The British officer's gaze passed indifferently over Miranda's shocked face to settle on Jeremy, who stood close beside her with her hand still imprisoned in his own. The officer's voice was clipped, meaningful in tone. "Your wife is admirably softhearted, but her pity is wasted on these deserters. It is futile to interfere in the King's business." He started to turn but stopped at the sound of Jeremy's voice.
"Captain William Daggett, at your service, sir," said the officer with exaggerated courtesy.
Jeremy clenched his teeth. "Captain Daggett, to what port will you escort us?"
"To Falmouth, sir. You will not be inconvenienced long, I trust. There is adequate lodging to be had, as well as transport," said Captain Daggett smoothly. He bowed, then turned on his heel and, followed by his subordinate, strode to the side of the ship. After the officers had disembarked, the American seamen were prodded over the side into the waiting oarsboat. Within moments the Larabelle's passengers had the deck once more to themselves. They crowded to the rail to watch the oarsboat pull away. Jeremy and Miranda stood together, as one in their anger and frustration. Miranda's slim fingers were tight on the wooden rail as she watched the forlorn American sailors in the oarsboat grow smaller with the increasing distance. The event had been awful enough, but she was shaking with the realization of what might have happened. She briefly closed her eyes and saw again the ready British rifles.
"Well, lad, a bad ending for your first voyage," said a gruff voice. Miranda turned her head. The elderly man who had openly protested against the British officer's pronouncement stood beside them. His eyes were on the American sailors, who could be seen climbing reluctantly aboard the British vessel. He sighed regretfully. "Aye, a bad ending for those men especially. Nothing to be done, poor devils."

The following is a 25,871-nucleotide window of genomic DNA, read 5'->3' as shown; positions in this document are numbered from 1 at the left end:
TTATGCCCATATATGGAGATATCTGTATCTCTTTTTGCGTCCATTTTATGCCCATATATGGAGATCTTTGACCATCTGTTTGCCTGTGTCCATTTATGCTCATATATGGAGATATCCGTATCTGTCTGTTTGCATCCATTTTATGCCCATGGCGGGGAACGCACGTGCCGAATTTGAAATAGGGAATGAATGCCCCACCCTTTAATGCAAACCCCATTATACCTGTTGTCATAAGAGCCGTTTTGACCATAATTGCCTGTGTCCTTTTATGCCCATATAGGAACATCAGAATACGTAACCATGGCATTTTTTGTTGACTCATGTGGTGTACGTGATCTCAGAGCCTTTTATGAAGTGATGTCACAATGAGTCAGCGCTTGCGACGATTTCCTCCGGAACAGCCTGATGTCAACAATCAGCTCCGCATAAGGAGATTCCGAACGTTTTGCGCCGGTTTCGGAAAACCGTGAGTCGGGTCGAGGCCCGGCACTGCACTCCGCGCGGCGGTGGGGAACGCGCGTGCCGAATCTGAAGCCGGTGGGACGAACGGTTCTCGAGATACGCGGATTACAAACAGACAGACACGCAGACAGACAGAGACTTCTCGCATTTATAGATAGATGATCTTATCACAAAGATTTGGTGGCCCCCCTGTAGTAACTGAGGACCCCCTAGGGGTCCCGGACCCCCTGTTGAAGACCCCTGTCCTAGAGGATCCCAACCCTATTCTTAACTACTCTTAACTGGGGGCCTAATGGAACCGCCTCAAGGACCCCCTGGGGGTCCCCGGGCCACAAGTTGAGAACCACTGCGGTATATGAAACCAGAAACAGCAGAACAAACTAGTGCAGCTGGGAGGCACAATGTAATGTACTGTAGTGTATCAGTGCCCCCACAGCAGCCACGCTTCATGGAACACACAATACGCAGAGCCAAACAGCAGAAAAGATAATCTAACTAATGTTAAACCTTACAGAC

Jeremy, too, stared out over the sea at the swaying British ship. He grasped the rail so tightly that the tendons stood out white on the backs of his hands. "There is nothing to be done now, I grant you. But once in port, we shall see."
The gentleman chuckled at the strong purpose in the younger man's voice. Shrewdly, he measured Jeremy's hard expression. "It will likely be a hopeless cause, lad. But you've a look of determination that I like. Therefore I am with you."
Jeremy turned to eye the gentleman. He knew from the passenger list and the infrequent conversations that he had held with the gentleman that he was an Englishman by name of Edward Billingsley, long retired from trade and now returning to the land of his birth. At his searching look the elderly gentleman chuckled again. "Aye, lad, I know. What can an old man like myself do? But I've influence of a sort. It is yours when we touch land."
Jeremy's face lightened with a dazzling grin. He held out his hand and the two gentlemen shook hands. "I thank you, sir. Any aid that you may give me will indeed be welcome."
Miranda added her own expression of gratitude. "You are most kind, sir. My brother and I truly thank you."
Mr. Billingsley's eyes twinkled at her. "You are a young lady of backbone, Miss Wainwright. I admire that quality in man or woman."
"My sister's sense of independence has always been a source of pride to me, but I have never been prouder than when she spoke up in behalf of our sailors," said Jeremy. He put his arm around his sister.
"Aye, it was bravely done," said Mr. Billingsley with a nod.
"Perhaps, but my bravery seemed close to bringing disaster upon us all," said Miranda with a shudder.
"Aye; the insolent puppy had the audacity to offer us harm. I shall not let that go unquestioned, I promise you," said Mr. Billingsley, his gaze frosty as he turned his eyes once more toward the sea. Miranda glanced back at the British cutter. It followed the Larabelle like a great winged shadow, its prow dashing spray.
Posted December 23, 2010